Over at Salon, former Labor Secretary Robert Reich has a predictably empty article on the debt ceiling deal in which he denounces Republicans for holding America "hostage" (at least he didn't equate them with mass-murdering terrorists, as that would be totally inappropriate in the post-Loughner Era of New Civility).
How the supposed fiscal hawks in the Republican party were holding anyone hostage to gain anything is unclear, at least to me. They had repeatedly offered President Obama cushy deals, and the Boehner deal they ended up passing doesn't do a damn thing to change the country's fiscal and economic trajectory into the Sun. (It's the entitlements, stupid!) There was certainly very little for libertarians or true fiscal conservatives to be happy about.
That's fine. Reich is not the first, nor will he be the last, partisan hack to use some really silly rhetoric when "discussing" the debt deal. But then he goes on to talk about something he knows even less about: surface transportation infrastructure. You see, he criticizes President Obama for ceding too much ground, and claims that the debt deal puts at risk the president's proposed National Infrastructure Bank (and unified Transportation Trust Fund):
He says he wants an "infrastructure bank" that would borrow money from private capital markets to pay private contractors to rebuild our nations roads, bridges, airports, and everything else that's falling apart.
Fine, but the new deal he just signed may not let him do this either -- if the infrastructure bank relies on federal funds or even federal loan guarantees to attract private money. The only way he could create an infrastructure bank without sweetening the pot would be by privatizing all the new infrastructure. That means toll roads and toll bridges, user-fee airports, and entry fees everywhere else.
Apart from its potential unfairness to lower-income people, such a privatized infrastructure would have the same effect as a tax increase. After paying more for roads and bridges and all other infrastructure, Americans would have less cash for to spend on goods and services. That means no boost to the economy.
First, there is no need to create an i-bank, which will do little to bolster responsible transportation infrastructure investments and will do a lot to further distort investment decisions and create more opportunities for waste, fraud, and abuse.
Second, the "privatization" aspect is also not as radical as he makes it sound. In the United States, there is very little interest in true privatization, i.e., government divestitures and design-build-operate-own projects. Rather, most so-called "privatization" comes in the form of concessions, where government-owned infrastructure is leased to and then maintained by private companies.
In my recent paper, "The Limitations of Public-Private Partnerships," I highlight the advantages of allowing more private-sector participation in this important market -- one that is generally dominated by inefficient government monopolies, ones that Reich seems to a priori support.
Contrary to what Reich appears to believe, concessions create net benefits. When a concession agreement is signed, the bid-winning company or consortium pays the government owner a windfall up-front payment in exchange for a multi-decade lease.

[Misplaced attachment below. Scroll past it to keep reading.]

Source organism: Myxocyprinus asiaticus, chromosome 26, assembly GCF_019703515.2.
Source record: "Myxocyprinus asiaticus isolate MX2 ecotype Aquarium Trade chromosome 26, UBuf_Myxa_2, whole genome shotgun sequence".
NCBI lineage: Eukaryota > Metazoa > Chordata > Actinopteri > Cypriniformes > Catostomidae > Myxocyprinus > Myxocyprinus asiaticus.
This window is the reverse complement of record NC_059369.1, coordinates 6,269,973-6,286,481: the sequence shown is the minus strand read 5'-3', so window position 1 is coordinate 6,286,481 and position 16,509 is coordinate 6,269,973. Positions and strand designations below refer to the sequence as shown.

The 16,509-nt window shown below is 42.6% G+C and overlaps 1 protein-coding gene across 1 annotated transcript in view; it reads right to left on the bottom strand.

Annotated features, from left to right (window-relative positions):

In the case of the Indiana Toll Road concession, the state was paid $3.8 billion by Spanish firm Cintra and Australia's Macquarie in exchange for a 75-year lease. Cintra-Macquarie have since upgraded the ITR's infrastructure and integrated their toll collection with the E-ZPass electronic tolling network, something Indiana's Department of Transportation failed to do for years.
So, for consumers and taxpayers, not only do they get to keep all sorts of welfare state bells and whistles that they would otherwise have to raise taxes to fund, they get a better highway that can move more traffic -- both personal and freight -- for less. Personal mobility is enhanced and the price of consumer goods falls thanks to a more efficient supply chain. That, Mr. Reich, means Americans would have more cash (and time) to spend on goods and services, not less, as you falsely claim.
It is simply not true that "privatization" means consumers will end up paying more for the same services. Consumers will likely pay more directly for their use, which almost everybody in the transportation policy community agrees is a good thing (this is called the "user pays/user benefits" principle), but where does Reich think the money comes from to pay for existing highways? Well, much of it comes from Highway Trust Fund revenues, most of which are collected via federal excise taxes on gasoline and diesel sales.
The gas tax is a regressive tax that hits the poor harder than the rich and does not price use based on congestion or the cost of infrastructure. As far as taxes go, it is a pretty dumb one. But at least it used to somewhat efficiently pay for roads in the days before electronic tolling. The problem is that pro-transit Democrats and Republicans have been robbing highway users since the early 1980s (by creating the Highway Trust Fund's Mass Transit Account) to pay for streetcars and other wasteful pet projects with fuel tax revenues, meaning that more and more road upkeep and expansion is paid for out of general revenues. And where do those general revenues come from? More taxes!
The poor are already paying taxes for the roads on which they drive. A reliance on user fees and the inherent constraints of private financing help contain costs better than public-sector funding mechanisms, meaning that, if anything, more privatization will help the poor, not harm them.